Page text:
New police law in the works: Home dept, police ‘on the same page’

LAHORE: Law Minister Rana Sanaullah has indicated that a new law governing police in the province will be passed in the next sitting of the provincial assembly amid reports showing home department’s willingness to include police in the process and accommodate their suggestions.

“We are going to have our own police law passed in the next sitting of the Punjab Assembly while removing all objections of police which are minor,” the law minister told Dawn over telephone.

The minister was referring to the draft Police Act 2017 prepared by the home department earlier this month but was rejected by the police department. The main objection was that like every department, police had the basic right to suggest a law that would govern it.

The home department officials had said that the bill if passed would replace the Police Order 2002. All provinces are now required to either adapt the Musharraf-era mix Police Order or to replace it with a new law of their own in the light of the 18th Constitutional Amendment.

Official sources informed Dawn on Thursday that a meeting was held between officials of the home and police departments earlier in the day during which the former expressed their willingness to address objections of the latter.

For example, willingness was showed to withdraw the new nomenclatures of some police posts written in the draft law like the Metropolitan Police Officer instead of the existing Capital City Police Officer (CCPO) or the Detective instead of the present investigation officers. The police officials were assured that the draft bill would contain the nomenclature of all posts which are provided in the Police Order 2002.

They were also assured that the CCPO would continue to remain under the command of the IGP as was being desired by the police department. The home department did not have any objection if police wanted to continue with public safety commissions.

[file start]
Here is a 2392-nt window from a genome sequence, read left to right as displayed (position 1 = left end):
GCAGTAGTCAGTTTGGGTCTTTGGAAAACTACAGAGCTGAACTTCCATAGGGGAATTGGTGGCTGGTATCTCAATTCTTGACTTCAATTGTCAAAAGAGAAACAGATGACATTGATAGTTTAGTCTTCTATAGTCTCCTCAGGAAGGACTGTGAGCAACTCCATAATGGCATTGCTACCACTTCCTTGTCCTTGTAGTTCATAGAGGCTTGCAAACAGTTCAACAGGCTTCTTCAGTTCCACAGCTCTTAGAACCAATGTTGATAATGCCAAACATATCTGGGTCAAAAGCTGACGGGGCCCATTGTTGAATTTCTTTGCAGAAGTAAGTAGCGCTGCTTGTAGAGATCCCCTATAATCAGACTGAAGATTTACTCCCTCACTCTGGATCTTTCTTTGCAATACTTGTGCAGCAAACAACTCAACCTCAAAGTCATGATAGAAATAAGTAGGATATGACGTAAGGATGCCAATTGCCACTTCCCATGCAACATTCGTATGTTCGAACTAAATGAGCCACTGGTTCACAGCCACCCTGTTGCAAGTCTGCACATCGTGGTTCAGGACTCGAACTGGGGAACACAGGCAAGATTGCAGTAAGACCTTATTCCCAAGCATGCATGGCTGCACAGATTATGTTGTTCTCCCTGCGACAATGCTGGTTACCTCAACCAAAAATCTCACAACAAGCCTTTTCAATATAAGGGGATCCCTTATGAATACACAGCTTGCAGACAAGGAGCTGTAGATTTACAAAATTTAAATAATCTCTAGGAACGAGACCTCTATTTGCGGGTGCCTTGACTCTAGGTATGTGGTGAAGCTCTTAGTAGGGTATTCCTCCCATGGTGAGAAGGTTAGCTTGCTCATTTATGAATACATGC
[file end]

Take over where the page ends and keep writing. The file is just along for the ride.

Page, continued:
But, all provisions of Police Order 2002 which are related to policing in Islamabad or the National Safety Commission would have to be deleted as they had become irrelevant for Punjab or any other province.

Sources said police were told to prepare a draft of their choice and the home department would study it and come up with a mutually agreed version. The police officials had even shown the willingness to accept the Police Order in its original form minus the irrelevant or superfluous clauses.

“We have tried to resolve problems of the police department with the draft law. But let them continue with the Police Order if they want to,” an official said.

A police official said they insisted on adapting the Police Order 2002 which the force had been following over the past over one decade, giving them the confidence that they were not being robbed of the autonomy given by Gen Musharraf.

They said they agreed on the deletion of all superfluous clauses of the Police Order and the need to provincialise it. They said they insisted that the province in the first instance should adapt the Police Order 2002 to fulfill the court requirements in a pending case regarding the creation of statutory external watch bodies like the Public Safety Commission or the Public Complaint Authority.

The government should discard the Police Order 2002, if it wanted to, at a later stage but must make it the responsibility of the IGP to frame a new law that could satisfy his team or fulfill requirements of his department.

“We are again meeting in near future to present our version of the Police Order that the province is required to adapt,” a police official said.